The term "active hydrogen-containing organic compounds" as used herein includes those having the group ##STR1## adjacent to a aldehydic or ketonic carbohyl group, a nitro group, a cyano group and other electron withdrawing groups such as those present in quaternary salts.
Preferred active hydrogen containing organic carbonyl compounds which are susceptible to aldol condensation using the catalysts of this invention include aliphatic aldenydes, such as, formaldehyde in conjunction with other active hydrogen containing compounds, acetaldehyde, n-butyraldehyde and the like; aliphatic ketones such as methyl ethyl ketone, methyl isobutyl ketone, diethyl ketone, and the like; cycloaliphatic ketones, such as, cyclohexanone, as well as acetone.
The above described catalysts unexpectedly demonstrate selective reactivity even for such closely related aliphatic aldehydes as n-butyraldehyde and its isomer isobutyraldehyde. It was demonstrated that n-butyraldehyde reacted over 8 times faster than isobutyraldehyde in an aldol condensation using these catalysts.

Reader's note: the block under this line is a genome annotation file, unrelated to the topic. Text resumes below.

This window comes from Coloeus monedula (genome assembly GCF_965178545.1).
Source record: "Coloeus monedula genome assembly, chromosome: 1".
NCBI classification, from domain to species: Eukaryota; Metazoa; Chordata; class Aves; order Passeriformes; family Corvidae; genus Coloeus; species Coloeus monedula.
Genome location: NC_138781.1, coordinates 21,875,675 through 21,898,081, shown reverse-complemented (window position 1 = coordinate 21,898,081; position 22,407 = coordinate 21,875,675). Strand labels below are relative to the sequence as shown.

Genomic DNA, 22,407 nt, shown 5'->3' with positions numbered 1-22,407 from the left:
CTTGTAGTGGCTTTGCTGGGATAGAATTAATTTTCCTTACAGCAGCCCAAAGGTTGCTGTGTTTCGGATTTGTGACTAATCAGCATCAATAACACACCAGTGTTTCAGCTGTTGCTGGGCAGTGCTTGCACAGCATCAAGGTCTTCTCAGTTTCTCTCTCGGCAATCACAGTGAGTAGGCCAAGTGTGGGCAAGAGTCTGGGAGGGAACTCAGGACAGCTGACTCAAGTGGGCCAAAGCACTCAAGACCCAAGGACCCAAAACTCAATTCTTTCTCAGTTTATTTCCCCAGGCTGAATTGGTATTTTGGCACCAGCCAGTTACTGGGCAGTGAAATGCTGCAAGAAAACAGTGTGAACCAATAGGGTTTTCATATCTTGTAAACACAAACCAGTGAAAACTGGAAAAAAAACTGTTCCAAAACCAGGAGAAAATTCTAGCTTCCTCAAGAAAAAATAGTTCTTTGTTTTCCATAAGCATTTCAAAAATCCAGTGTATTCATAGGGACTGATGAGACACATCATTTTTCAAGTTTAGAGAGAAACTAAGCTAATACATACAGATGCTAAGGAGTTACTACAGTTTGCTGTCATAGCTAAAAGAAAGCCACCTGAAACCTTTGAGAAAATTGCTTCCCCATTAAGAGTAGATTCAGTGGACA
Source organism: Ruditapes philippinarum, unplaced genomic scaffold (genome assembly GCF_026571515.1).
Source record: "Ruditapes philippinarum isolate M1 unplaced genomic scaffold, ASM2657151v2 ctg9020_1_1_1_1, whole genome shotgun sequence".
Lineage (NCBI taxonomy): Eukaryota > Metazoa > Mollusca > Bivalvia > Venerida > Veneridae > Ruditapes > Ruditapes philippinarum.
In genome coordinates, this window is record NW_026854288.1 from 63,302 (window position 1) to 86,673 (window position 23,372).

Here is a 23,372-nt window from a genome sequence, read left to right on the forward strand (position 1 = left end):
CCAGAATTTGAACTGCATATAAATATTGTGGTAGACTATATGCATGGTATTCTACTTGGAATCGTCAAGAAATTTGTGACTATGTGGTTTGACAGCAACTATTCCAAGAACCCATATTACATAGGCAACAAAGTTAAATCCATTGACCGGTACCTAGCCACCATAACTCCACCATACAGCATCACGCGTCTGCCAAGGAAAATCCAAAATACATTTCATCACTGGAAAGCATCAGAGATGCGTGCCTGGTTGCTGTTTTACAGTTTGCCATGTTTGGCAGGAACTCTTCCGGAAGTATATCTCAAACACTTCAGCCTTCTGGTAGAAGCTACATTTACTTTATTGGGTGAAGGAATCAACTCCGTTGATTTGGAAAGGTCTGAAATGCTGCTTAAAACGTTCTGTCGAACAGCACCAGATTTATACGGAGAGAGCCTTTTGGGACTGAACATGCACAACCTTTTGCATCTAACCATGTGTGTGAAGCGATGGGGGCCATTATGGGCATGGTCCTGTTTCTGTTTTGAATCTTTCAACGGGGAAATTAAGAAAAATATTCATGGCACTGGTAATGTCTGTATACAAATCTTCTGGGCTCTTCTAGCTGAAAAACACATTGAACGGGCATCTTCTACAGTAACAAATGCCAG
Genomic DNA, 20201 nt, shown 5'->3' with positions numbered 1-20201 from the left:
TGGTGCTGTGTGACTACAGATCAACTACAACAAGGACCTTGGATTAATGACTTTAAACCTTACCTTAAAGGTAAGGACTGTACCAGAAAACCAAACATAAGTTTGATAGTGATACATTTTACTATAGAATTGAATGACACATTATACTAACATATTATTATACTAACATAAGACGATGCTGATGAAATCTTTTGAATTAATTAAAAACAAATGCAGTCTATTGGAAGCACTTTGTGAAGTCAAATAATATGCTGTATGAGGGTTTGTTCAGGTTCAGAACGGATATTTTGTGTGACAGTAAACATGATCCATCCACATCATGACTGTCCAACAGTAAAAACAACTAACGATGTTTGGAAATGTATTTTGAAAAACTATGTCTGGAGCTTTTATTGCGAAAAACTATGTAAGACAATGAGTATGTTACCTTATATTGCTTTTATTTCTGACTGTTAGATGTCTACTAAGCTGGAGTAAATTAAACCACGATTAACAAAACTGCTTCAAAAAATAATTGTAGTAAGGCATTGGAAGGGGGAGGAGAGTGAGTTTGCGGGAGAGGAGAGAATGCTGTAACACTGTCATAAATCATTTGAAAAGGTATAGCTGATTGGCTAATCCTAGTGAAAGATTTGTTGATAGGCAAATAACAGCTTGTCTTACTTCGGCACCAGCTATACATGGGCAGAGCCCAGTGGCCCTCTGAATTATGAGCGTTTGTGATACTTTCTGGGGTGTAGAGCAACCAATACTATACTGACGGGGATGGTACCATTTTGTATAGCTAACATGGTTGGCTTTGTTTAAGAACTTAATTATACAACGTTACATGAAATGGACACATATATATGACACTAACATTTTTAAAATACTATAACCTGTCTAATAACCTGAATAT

The invention is further described in the examples which follow. All parts and percentages are by weight unless otnerwise specified.
A 5-liter, 4-necked round bottomed flask was equipped with an addition funnel, mechanical stirrer, reflux condenser, and thermometer. It was nitrogen purged and a solution of 480 g 50% aqueous NaOH (6.0 mole) and 100 g NaCO3 was added to 2000 ml distilled water. To this was added a solution of 384 g Mg(NO3)2.6H2 O(1.50 mole) and Al2 (NO3)3.9H2 O(1.00 mole) in 1600 ml distilled water over a 2-hour period with good mechnical agitation. There was a slight exotherm and a white, milky ppt. appeared at once. At the end the slurry was not very thick. The temperature was then adjusted to 65° C. and kept there for 18 hours. After cooling the slurry was filtered, the solid washed twice with distilled water, and dried 125° C./vac/18 hours. This results in about 170 g of a white hard solid. The X-ray powder patterns showed a very well developed hydrotalcite pattern (ASTM D-22-700). The peaks are relatively broad which can be attributed to the small crystal size (about 150 A). A typical analysis is shown below:
______________________________________Component Found (Wt. %)______________________________________Ash 57.39Mg (on ashed sample) 35.34Al (on ashed sample) 17.72Na 0.0058N 0.012C 2.50Mg/Al ratio 2.24______________________________________
Heat treatment was carried out in a muffle furnace at 450° C. in air for 18 hours.
In order to demonstrate the use of the calcined synthetic hydrotalcite of this invention as a catalyst not only for the condensation of acetone but as a general aldol condensation catalyst, the following compounds were also used as substrates in place of acetone: methylisobutylketone, cyclohexanone, acetaldehyde, a mixture of acetaldehyde and benzaldehyde, and butyraldehyde.